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xorca_120Gvozden Dokic likes to solve problems and make things work.  Specifically he solves computer problems for businesses and help them strategize to get the most out of their technology.  He optimizes systems and processes employed in using them, sets strategies for backing up, and customizes hardware to best fit with a business.  For the last 12 to 13 years XOrca, Inc. his consulting firm, has hired out to big banks, and small businesses, making problems go away so businesses can concentrate on what they do best.

"They don't see me," Dokic says.  "The businesses are busy with the business, and they are not busy calling me a million times to fix problems."

While he will also just fix problems that arise, Dokic likes to work with business owners to create strategies and processes that will specifically fit their business needs, as well as preventing problems that typically beset business computing networks.  That may be a matter of automating backups, choosing servers or Network Attached Storage (NAS) devices, choosing the right off-the-shelf software, or developing custom software or hardware to fit a business need.  Or it might be coming up with a long term equipment purchasing plan so business owners can plan their technology expenses over several years, based on the real needs of their companies.

"Whatever kind of technology problems in fixing your computers, your network, your routers, your firewalls, modems...  I can fix that," he says.  "I can make it run better.  If you have a small business I can most likely optimize the processes that you have.  Your backups, network traffic.  Some things can be optimized if they are too repetitive most people don't know that and if the computer crashes I can create an image and put back your computer in a matter of hours instead of days."

A native of Zagreb, Croatia, Dokic's first computer was a Timex Sinclair computer, followed by a Commodore 64, and then PCs.  He graduated from the University of Zagreb with a BS in Electrical Engineering and Computer Science.  After college in 1998 he decided to come to the United States, and his wife Suzana followed a year later.  He worked as a consultant to a court reporting agency at first, then started X Orca in 1999.  He worked for large banking firms, eventually for Morgan Stanley, for whom he consulted five years, and was employed there until 2009.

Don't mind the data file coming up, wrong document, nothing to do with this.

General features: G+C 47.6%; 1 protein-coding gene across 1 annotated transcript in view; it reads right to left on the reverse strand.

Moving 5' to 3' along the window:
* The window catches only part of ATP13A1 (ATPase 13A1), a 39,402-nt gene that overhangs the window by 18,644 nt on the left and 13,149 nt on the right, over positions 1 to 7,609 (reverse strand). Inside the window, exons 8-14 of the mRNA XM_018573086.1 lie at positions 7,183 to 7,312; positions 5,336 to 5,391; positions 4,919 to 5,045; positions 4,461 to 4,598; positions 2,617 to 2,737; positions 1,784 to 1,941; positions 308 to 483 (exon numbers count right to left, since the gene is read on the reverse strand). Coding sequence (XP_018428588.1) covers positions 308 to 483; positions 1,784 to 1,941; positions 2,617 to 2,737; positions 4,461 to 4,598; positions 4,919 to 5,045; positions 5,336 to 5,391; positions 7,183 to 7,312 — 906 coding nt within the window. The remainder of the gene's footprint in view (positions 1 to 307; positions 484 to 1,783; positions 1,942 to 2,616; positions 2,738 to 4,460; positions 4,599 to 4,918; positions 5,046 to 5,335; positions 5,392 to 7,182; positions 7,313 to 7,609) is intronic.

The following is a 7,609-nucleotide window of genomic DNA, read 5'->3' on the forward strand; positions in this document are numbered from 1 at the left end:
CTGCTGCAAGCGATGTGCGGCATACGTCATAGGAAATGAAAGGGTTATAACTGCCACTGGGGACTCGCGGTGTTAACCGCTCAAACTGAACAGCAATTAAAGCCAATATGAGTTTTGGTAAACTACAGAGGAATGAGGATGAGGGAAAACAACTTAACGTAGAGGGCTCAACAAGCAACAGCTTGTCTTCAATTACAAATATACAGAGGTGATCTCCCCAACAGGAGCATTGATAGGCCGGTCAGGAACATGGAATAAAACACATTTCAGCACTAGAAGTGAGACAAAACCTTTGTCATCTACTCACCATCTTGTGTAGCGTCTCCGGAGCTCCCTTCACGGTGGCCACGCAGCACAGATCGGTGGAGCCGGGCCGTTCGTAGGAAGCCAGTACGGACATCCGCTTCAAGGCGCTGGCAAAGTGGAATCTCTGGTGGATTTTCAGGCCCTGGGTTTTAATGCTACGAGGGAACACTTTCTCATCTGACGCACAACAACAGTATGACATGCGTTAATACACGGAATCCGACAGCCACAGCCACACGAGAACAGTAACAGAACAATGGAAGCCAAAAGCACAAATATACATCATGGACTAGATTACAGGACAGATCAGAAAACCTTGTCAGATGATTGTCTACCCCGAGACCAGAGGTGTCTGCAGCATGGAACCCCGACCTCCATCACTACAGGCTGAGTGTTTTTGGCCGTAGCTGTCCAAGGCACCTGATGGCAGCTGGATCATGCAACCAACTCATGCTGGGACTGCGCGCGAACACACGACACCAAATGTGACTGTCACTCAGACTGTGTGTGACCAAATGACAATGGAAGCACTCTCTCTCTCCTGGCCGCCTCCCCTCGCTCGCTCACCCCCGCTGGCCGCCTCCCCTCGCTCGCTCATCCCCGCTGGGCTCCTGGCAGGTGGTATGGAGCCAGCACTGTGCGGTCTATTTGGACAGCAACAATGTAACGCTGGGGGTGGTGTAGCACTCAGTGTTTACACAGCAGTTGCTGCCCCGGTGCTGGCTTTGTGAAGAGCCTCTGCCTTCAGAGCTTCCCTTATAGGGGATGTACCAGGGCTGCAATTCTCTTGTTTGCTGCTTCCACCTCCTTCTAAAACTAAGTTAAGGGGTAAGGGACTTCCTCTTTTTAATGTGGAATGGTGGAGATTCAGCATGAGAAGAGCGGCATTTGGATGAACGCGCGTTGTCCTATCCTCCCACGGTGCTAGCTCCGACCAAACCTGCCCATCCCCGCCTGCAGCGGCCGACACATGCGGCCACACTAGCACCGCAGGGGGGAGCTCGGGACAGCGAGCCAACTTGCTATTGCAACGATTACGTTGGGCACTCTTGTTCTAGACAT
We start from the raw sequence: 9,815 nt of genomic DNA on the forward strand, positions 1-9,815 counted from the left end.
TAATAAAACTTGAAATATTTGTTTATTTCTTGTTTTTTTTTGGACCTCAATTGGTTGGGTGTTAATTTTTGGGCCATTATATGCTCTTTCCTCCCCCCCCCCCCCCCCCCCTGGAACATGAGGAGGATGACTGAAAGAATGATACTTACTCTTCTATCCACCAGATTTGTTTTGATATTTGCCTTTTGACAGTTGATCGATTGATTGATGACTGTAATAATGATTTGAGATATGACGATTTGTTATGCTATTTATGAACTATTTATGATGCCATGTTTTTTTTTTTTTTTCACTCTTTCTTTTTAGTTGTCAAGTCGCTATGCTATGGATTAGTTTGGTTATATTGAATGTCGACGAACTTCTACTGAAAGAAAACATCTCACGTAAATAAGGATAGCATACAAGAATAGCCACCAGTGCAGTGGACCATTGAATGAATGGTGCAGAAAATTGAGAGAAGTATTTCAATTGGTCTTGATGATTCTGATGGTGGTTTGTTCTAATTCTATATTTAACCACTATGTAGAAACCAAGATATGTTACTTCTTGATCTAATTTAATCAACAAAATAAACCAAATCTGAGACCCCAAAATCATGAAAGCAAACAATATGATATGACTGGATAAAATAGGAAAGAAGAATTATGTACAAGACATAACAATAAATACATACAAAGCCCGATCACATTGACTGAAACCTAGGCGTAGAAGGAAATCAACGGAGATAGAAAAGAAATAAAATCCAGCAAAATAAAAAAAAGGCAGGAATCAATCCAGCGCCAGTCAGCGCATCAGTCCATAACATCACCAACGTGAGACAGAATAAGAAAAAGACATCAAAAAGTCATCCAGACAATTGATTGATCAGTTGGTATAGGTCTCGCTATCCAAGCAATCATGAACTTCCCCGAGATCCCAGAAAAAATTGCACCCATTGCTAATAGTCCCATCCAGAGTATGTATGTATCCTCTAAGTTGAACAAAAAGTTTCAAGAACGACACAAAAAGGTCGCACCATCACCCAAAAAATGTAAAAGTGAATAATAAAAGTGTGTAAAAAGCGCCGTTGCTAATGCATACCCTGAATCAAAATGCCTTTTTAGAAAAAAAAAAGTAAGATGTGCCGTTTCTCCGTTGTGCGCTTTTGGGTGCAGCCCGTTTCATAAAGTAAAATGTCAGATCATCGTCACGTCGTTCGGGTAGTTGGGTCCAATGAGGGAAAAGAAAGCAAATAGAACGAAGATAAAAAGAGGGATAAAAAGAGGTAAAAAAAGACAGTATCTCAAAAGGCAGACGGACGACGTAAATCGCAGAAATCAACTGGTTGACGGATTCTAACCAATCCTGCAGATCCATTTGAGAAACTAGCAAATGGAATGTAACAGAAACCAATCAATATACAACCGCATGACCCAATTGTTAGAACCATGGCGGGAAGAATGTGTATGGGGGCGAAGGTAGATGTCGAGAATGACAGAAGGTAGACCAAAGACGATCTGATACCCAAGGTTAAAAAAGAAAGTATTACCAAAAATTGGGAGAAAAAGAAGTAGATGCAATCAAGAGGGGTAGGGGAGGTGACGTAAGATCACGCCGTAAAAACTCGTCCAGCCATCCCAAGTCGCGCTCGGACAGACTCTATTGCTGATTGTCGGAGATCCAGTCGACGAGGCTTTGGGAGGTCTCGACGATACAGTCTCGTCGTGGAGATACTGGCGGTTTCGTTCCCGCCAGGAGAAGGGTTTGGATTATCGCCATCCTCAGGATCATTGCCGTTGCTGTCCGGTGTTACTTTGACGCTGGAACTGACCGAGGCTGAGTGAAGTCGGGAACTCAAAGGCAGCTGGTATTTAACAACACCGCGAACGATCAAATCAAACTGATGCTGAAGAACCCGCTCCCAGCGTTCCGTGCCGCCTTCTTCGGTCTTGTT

At that point the couple decided it was time to change their lifestyle, and they moved to Ithaca with their two children.  They had visited a friend here, and really liked it.  Dokic worked for a year and a half developing a game, and began computer consulting locally, while Suzana established an acupuncture practice.

"Ithaca seemed to us like some kind of European town," he says.  "The American suburbs were scary for Europeans.  It is really scary to live somewhere like that.  But Ithaca had this center.  People were different, the vibe was different.  We thought it was a better match for the kids.  I had one of the best years of my life working on a project that I loved around the house, where I could walk in the woods, split wood, or whatever when I get tired of the IT."

That project was a word card game.  An associate in New York City did the original development.  Dokic polished it, and marketed it to game companies.  He also developed a version that the partners hope will be picked up as a television game show, and they plan a Facebook version.

While he has a handful of long term projects in the works, he is focusing on building his consulting business here in Ithaca.  Since moving here he has worked for a dentist, a chiropractor, and a high-tech plastics company.  He will come on-site to fix a short term problem, or take on longer projects, depending on what the customer needs.

xorca_400Gvozden Dokic

"I like fixing the problem," he says.  "Big or small, I'll take it all."

He notes that solutions that work for one company may not be right for another, so he takes a personalized approach to each job.  He notes that many times businesses contract with technology firms that may even be based somewhere else that are big in pricing, but small in the quality of the support.  Few small businesses can afford to solve that problem with their own in-house IT people.

"As somebody that's local I can offer something that is in between," he says.  "I am even thinking of teaming up with friends that have a help desk.  It is local here in New york.  there is no 'John from India' or 'Jack from the Philippines'.  It's always different.  People are different.  Businesses are different, and it's always a different challenge.  Different businesses have different needs.  It's challenging to optimize their technology and make it work the way they pictured it.  People want to use technology in a different way to do different things."

Meanwhile, Dokic says he is enjoying Ithaca and doing what he does best: solving problems and making things work.

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